Does Virtue Pay? How corruption impacts financial markets
February 2, 2008 | 1 min read
In their study “Corruption and International Valuation: Does Virtue Pay?”, authors Charles Lee (Stanford University) and David Ng (Cornell University) argue “that the level of public corruption is broadly symptomatic of contracting and monitoring costs within a country.In more corrupt regimes, agents must expend higher costs and greater effort in all their contractual transactions — e.g., to reduce counter-party risk, to monitor performance, and to enforce property rights. These higher transaction costs are not easily diversified away.” In a simple model, Charles Lee and David Ng show that “even when global markets are reasonably integrated, increased contracting costs will lead to higher required rates of return on a country’s equity investments.”
Financial data for the study came from the Worldscope database and I/B/E/S. Estimates of the level of corruption by country were provided by the annual Transparency International CPI index for the years 1995-98. This index is a “poll of polls” summarizing information from 12 surveys and ratings of corruption (more info at www.transparency.org).
In further analyzing their data, the authors found that “this result derives mainly from the effect of corruption on required rates of return, rather than on expected earnings growth or future profitability. Firms in more corrupt countries do not generally earn lower nominal returns-on-equity (ROE), or have lower expected rates of growth in earnings. However, investors seem to demand a higher rate of return when discounting the expected cash flows of firms from more corrupt countries.” This leads to lower corporate values.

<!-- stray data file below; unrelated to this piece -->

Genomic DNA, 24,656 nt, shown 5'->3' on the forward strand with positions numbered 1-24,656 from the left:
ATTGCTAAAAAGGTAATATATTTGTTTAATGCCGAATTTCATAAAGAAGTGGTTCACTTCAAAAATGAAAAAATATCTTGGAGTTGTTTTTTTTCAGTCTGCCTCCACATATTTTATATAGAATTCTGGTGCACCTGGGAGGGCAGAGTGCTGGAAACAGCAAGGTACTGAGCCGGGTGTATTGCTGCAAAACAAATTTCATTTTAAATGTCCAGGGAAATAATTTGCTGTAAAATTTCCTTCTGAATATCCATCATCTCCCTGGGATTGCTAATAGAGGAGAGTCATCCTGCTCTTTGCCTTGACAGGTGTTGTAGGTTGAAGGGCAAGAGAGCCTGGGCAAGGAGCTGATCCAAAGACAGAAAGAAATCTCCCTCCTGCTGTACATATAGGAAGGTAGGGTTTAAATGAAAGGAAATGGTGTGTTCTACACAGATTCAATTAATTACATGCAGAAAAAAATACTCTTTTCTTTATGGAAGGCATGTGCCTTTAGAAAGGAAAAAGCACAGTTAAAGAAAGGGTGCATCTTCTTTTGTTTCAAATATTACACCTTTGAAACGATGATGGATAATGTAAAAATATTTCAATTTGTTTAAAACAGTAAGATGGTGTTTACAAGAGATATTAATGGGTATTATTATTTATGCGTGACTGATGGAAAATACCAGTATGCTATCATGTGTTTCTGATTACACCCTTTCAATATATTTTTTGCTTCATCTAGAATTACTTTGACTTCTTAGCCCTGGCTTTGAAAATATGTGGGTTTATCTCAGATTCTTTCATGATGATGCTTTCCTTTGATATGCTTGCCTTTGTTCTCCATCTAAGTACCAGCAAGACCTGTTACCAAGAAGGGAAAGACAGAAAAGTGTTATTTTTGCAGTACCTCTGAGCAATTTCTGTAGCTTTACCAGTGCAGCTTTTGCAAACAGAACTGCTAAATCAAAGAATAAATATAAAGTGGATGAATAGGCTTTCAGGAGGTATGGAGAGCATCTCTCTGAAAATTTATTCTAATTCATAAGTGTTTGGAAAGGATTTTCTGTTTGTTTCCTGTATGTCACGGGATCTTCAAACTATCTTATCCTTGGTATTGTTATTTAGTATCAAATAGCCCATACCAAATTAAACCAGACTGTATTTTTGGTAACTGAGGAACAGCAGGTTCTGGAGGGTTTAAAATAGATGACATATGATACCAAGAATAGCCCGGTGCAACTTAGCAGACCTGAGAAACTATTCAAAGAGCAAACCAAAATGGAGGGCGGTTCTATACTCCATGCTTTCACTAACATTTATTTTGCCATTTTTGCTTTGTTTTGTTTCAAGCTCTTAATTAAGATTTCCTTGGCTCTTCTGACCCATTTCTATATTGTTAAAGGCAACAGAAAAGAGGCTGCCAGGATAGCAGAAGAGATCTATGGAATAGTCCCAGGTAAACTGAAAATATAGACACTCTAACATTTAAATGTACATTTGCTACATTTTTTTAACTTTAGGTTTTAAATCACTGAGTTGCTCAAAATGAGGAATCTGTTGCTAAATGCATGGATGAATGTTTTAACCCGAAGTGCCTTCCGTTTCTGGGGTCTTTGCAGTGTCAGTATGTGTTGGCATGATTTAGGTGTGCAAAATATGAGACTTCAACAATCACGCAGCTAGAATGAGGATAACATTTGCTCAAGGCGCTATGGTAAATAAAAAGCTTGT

This study by Charles Lee and David Ng adds to the growing literature on the effects of corruption. Other academic studies have shown corruption to be linked with a variety of other social and economic problems, including low economic growth and foreign investment, reduced shareholder protection, lower healthcare and education spending. However, direct evidence of the economic consequences of corruption as shown in this study, has been relatively scarce.
This study won the 2003 Moskowitz Prize (awarded by the Center for Responsible Business at the
Haas School of Business, in cooperation with the Social Investment Forum, the Moskowitz Prize promotes the concept, practice, and growth of socially responsible investing).
This article is based on a previously published article on stristudies.org, February 2, 2008.
Administrative Editor FSinsight